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Boston's best music: Pop & Electro

Mystery Roar (OUR PICK: Act of the Year)
From humble bedroom-recording beginnings, Mystery Roar has fast become Boston’s very own neo-disco institution. They’ve been around for only a year and change, but they’ve already shared the stage with artists such as Neon Indian, Das Racist and Soul Clap. This year saw the release of Mystery Roar’s inaugural self-titled EP on Dopamine Records, featuring their glittery, sultry single “Mayhem.” The group’s neon synths and smooth, sexy vocal harmonies combine with out-front basslines and full percussive arrangements reminiscent of early house; think Grace Jones meets MGMT. It’s refreshing to see a full band onstage actually banging away on guitars, keys, bass and drums in a scene ruled by drum machines and samplers. With his effortless crooning and gyrating stage presence, frontman Nathanael Bluhm will woo you into a disco trance before you even know what hit you.—Max Pearl
DOM (OUR PICK: New Act of the Year)
Worcester party-rockers DOM are all about the kind of sugar-coated keyboard riffs and washed-out vocals that the kids are really digging these days. Their debut EP, Sun Bronzed Greek Gods, is a dance party waiting to happen: You feel euphoria in their tambourines, infectious as a yawn but way more fun. Chances are you’ve heard DOM’s single, “Living In America.” The punchy track is exemplary of the act’s synth-driven dance aesthetic, which bridges the gap between shoegazey electro and radio-ready pop. You’d never have guessed that these sunbaked, beach ball melodies emanated from the dark reaches of Central Mass. Even Gucci Mane is down with DOM; he took the time to drop a verse on their album’s opening track while the band was kicking it in LA.—MP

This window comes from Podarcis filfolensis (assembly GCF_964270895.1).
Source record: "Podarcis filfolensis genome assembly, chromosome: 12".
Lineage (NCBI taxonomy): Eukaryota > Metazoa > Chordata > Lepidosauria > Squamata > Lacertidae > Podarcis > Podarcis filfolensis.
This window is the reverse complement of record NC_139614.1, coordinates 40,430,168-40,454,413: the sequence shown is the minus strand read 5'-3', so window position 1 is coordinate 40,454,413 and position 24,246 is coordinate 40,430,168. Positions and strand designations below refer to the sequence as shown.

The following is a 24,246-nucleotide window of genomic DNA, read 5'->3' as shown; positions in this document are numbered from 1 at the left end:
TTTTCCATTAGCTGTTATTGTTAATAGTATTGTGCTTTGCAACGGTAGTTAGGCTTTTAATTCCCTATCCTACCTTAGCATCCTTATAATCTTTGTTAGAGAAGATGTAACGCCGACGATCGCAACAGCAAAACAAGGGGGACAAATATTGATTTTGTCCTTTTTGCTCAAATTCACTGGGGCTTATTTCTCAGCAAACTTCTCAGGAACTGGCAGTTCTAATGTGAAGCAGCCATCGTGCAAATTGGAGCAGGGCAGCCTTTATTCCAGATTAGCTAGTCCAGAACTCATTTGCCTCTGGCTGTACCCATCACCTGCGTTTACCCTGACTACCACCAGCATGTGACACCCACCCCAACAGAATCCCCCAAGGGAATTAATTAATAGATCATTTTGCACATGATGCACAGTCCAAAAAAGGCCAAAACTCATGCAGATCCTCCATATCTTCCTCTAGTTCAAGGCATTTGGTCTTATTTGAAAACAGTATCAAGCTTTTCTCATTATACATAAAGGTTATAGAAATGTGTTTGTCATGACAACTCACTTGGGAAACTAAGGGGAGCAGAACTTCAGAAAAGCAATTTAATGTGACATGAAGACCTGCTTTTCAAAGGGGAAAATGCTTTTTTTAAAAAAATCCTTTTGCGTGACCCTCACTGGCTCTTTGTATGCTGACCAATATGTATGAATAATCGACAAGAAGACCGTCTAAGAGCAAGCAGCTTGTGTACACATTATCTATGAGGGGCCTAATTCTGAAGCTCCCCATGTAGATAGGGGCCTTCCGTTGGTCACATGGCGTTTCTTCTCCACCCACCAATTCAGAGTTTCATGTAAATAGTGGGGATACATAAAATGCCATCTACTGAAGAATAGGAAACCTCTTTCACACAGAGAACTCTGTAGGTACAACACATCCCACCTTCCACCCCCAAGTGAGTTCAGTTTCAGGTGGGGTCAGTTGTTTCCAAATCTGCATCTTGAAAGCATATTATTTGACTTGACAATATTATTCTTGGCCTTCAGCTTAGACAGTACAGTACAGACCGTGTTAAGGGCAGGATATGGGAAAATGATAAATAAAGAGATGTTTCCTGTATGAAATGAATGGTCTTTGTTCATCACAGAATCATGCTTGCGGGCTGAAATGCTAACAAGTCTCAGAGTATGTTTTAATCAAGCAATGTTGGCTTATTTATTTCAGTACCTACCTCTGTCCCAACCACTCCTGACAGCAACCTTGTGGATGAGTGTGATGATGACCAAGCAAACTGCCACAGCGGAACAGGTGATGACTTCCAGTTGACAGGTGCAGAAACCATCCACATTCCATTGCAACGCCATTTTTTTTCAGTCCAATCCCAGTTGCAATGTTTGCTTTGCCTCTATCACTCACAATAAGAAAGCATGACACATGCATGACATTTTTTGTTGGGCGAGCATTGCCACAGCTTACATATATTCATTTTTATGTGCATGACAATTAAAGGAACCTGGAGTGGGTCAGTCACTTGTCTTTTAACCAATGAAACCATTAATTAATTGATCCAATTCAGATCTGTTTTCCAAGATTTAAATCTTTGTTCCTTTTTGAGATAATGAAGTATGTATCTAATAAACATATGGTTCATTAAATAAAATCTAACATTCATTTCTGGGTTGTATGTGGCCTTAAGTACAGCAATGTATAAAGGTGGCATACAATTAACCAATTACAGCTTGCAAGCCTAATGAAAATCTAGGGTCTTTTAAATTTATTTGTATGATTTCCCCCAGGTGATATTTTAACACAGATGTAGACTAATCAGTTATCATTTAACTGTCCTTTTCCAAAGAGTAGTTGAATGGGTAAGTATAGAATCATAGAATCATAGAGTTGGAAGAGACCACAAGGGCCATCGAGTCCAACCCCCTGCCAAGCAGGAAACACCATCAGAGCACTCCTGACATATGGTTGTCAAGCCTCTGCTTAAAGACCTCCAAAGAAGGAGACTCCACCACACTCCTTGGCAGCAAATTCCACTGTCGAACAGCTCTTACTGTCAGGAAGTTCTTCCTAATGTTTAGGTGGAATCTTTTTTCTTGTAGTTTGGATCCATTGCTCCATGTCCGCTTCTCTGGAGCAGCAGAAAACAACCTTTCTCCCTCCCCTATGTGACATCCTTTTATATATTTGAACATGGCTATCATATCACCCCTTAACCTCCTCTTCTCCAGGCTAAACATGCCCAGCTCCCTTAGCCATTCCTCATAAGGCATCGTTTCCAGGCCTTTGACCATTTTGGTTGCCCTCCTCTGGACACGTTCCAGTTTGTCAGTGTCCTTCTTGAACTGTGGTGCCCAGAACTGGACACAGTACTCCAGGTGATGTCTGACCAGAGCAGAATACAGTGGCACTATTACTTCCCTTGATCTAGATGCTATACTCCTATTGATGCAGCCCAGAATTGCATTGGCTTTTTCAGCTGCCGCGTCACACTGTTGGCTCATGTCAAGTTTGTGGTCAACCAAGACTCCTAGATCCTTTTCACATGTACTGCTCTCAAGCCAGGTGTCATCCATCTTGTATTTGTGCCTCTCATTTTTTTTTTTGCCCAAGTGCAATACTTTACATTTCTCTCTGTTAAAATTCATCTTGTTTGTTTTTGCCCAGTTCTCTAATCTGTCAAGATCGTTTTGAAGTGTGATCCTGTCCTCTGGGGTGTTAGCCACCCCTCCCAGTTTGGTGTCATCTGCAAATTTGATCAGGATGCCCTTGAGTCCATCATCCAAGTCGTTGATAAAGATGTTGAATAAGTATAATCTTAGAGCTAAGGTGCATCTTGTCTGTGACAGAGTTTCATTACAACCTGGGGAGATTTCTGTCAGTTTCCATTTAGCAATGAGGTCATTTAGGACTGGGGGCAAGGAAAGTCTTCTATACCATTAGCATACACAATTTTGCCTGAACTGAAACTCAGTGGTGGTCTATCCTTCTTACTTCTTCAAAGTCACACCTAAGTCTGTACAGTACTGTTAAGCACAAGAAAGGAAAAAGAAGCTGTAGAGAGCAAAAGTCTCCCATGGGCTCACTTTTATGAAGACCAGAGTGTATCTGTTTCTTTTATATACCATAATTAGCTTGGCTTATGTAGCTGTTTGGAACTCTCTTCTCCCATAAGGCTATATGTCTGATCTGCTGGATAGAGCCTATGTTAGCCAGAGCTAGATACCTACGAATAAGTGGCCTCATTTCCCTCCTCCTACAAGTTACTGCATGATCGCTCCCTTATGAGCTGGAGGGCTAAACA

The Wandas (OUR PICK: Best Live Act)
The Wandas spent the better part of 2010 touring the bejesus out of their third album, New Wave Blues. In the process, they caused a few bloggers’ jaws to hit the floor at South by Southwest and squashed the competition at WBRU’s Rock Hunt battle of the bands. The retro rock charms found on New Wave Blues should mollify anyone put off by the fact that none of these four dudes are actually named Wanda. The catchy and heartfelt “Thank You Note” exemplifies what a hit single should be, “Lose You” gushes lovelorn anguish, and “Please Come Home” proves that sounding like Neil Diamond isn’t necessarily something to be ashamed of. Still, it’s the Wandas stage show–which manages to be at once tight and bombastic–that has them topping our lists.— Barry Thompson
Lake Street Dive
Just a few years ago, four music students were writing songs for class at the New England Conservatory. Now, many of those same tunes are part of their catalog as Lake Street Dive, a jazz-trained pop quartet that specializes in soulful melodies, smooth acoustic grooves, and spirited live shows. The group’s loose, confident energy is palpable in its self-titled third LP, released in November 2010. Released by Signature Sounds (also backers of Crooked Still and Josh Ritter), the album accentuates Lake Street Dive’s musical prowess. It maintains a DIY feel with analog-to-tape recording and intimately understated production, though some newfangled strings and Rhodes organs help flesh out the minimalist compositions. After a year spent on the road, we’re happy to see the quartet touch down in Boston to celebrate their strongest record yet.—Adam Conner-Simons